Even before police disclosed his name, relatives and friends of Samuel DuBose, the man killed by a University of Cincinnati police officer during a traffic stop, had begun planting flowers and candles and sharing memories of DuBose at the corner where he died.
It was, they said, an attempt to get ahead of what has become routine in such cases: police saying they fired in self-defense, the news media digging into the deceased’s history, reports filtering out of a checkered past.
“My brother was about to be just one other stereotype,” DuBose’s sister, Terina Allen, told reporters Wednesday, after University of Cincinnati policeman Raymond Tensing was indicted on charges he murdered DuBose. “And that’s not going to happen.”
On Thursday, Tensing, who is white and who has been fired from his job, pleaded not guilty as DuBose family members lauded a system that they said rarely works for people like Samuel DuBose, a black man.
The judge set bond at $1 million, drawing applause from many people in the courtroom. Tensing has been charged with one count of murder and one count of voluntary manslaughter. By evening, he had posted 10% of that amount and was freed, the Associated Press reported.
Two more University of Cincinnati police officers, Phillip Kidd and David Lindenschmidt, were put on paid administrative leave Thursday pending an investigation.
According to the police incident report from the shooting, Kidd told another officer that he had witnessed the shooting, and he backed up Tensing’s statement that he fired in self-defense — a claim prosecutors say is a lie. The incident report said it was not clear what Lindenschmidt saw.
Despite the indictment and the investigation of the other officers, DuBose family members say if it weren’t for the camera on Tensing’s uniform, DuBose’s death might never have been questioned by anyone other than those who knew him.
They described DuBose, who was 43, as friendly and popular, a motorcycle enthusiast and father of at least 10 children. And though he had his problems, including previous run-ins with law enforcement, they said, he was not physically aggressive toward others.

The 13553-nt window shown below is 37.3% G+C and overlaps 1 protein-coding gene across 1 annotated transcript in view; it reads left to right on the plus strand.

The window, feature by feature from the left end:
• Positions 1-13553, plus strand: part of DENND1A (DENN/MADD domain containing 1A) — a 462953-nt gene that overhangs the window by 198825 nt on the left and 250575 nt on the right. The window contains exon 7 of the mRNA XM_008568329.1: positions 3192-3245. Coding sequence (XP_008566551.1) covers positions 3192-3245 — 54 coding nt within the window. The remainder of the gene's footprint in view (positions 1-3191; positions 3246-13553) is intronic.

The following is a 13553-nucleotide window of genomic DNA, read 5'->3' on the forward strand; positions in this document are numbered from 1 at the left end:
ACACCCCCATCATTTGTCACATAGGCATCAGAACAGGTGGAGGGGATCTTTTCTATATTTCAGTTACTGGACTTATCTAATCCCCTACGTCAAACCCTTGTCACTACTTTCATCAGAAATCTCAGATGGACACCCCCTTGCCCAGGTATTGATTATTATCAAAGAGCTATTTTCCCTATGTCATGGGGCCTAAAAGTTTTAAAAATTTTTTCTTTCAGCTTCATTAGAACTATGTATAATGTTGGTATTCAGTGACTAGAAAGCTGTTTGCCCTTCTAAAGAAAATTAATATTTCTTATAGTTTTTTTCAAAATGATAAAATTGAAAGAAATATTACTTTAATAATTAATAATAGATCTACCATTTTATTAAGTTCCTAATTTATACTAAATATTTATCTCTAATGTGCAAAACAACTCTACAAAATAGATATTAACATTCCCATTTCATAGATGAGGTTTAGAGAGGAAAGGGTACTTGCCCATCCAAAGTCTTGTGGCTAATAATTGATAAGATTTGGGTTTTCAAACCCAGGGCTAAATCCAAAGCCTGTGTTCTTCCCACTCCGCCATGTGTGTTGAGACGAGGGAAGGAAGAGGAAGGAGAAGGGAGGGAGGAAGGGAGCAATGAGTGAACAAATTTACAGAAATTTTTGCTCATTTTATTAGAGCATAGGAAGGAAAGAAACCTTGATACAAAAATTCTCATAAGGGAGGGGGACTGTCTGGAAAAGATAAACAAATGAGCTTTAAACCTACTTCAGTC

Certainly not toward police, his sister said.
“His record, as bad as anyone wants to make it, proves he has no problem being arrested,” she said.
Public records show he had dozens of criminal citations, most of them involving driving with a suspended license, driving without insurance or other traffic violations. The last Ohio court filing was in 2012, and it seemed DuBose had not had issues with police since then, until Tensing pulled him over on the evening of July 19 for failing to have a license plate on the front of his car.
The situation escalated quickly when DuBose was not able to hand over a valid driver’s license. Tensing said he opened fire as DuBose tried to drive away and dragged the officer with him. The Hamilton County district attorney, Joe Deters, said the video showed that Tensing was not in danger.
“People want to believe that Mr. DuBose had done something violent toward the officer,” Deters said after announcing the indictment. “He did not.”
The video appears to back up friends’ and relatives’ descriptions of DuBose as not aggressive.
“Hey, how’s it going?” he said to Tensing, who greeted him in a similarly friendly manner after pulling him over, the video shows. The two bantered back and forth, their voices calm, as Tensing asked DuBose for his license and DuBose appeared to search through the vehicle for it.
At one point, DuBose handed the officer a gin bottle that Tensing had noticed in the car. About 90 seconds into the encounter, both men’s voices became tense, with the officer repeatedly asking if DuBose had a license and DuBose eventually telling him he did not have it on him.
“I didn’t even do nothing,” DuBose said as Tensing put his hand on the driver’s door handle, as if to open it, and directed DuBose to remove his seat belt.
Instead, the video shows, DuBose started the engine and a shot rang out.
A makeshift memorial quickly formed in the neighborhood of weathered homes, at the corner where DuBose’s car came to rest.
“My son was not a violent person,” his mother, Audrey DuBose, said through a megaphone at a vigil the next day.
Samuel Vincent Ramone DuBose, 9, said his father was heading over to his house to watch a movie with him when he was killed. “Nobody knew him to be a bad person,” he said at the vigil.
Others agreed. Friends said DuBose aspired to work in the music industry. Mostly, they said, he was someone that they could turn to if they needed a friend to lift their spirits.
“Everybody in the community loved Sam,” said a neighbor, Hadassah Thomas, adding that DuBose had baby-sat her daughter. “He was so helpful and he was always around.”
Hundreds of people attended DuBose’s funeral, where his mother spoke wistfully of her son.
“He was impossible,” she said. “But he brought me so much joy. As much aggravation as he brought, he brought joy.”
Tensing, 25, could face life in prison if convicted. His next court appearance is Aug. 19.
But DuBose family members say the prosecution should not stop with him. They are demanding Kidd be charged too.
“He was an outright liar,” Allen, choking back tears, said outside court Thursday. “And if it was not for this video, we’d have two police officers saying it was my brother who tried to kill a police officer.”